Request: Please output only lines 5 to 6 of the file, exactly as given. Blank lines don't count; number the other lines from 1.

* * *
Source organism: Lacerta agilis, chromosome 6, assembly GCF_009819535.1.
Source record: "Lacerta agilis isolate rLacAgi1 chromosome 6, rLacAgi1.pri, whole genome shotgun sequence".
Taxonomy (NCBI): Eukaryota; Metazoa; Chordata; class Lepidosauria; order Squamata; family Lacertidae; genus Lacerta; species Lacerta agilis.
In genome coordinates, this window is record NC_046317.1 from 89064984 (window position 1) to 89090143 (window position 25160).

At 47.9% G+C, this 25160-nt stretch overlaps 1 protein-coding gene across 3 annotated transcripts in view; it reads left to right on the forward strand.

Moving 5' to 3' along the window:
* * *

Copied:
At 47.9% G+C, this 25160-nt stretch overlaps 1 protein-coding gene across 3 annotated transcripts in view; it reads left to right on the forward strand.

Moving 5' to 3' along the window: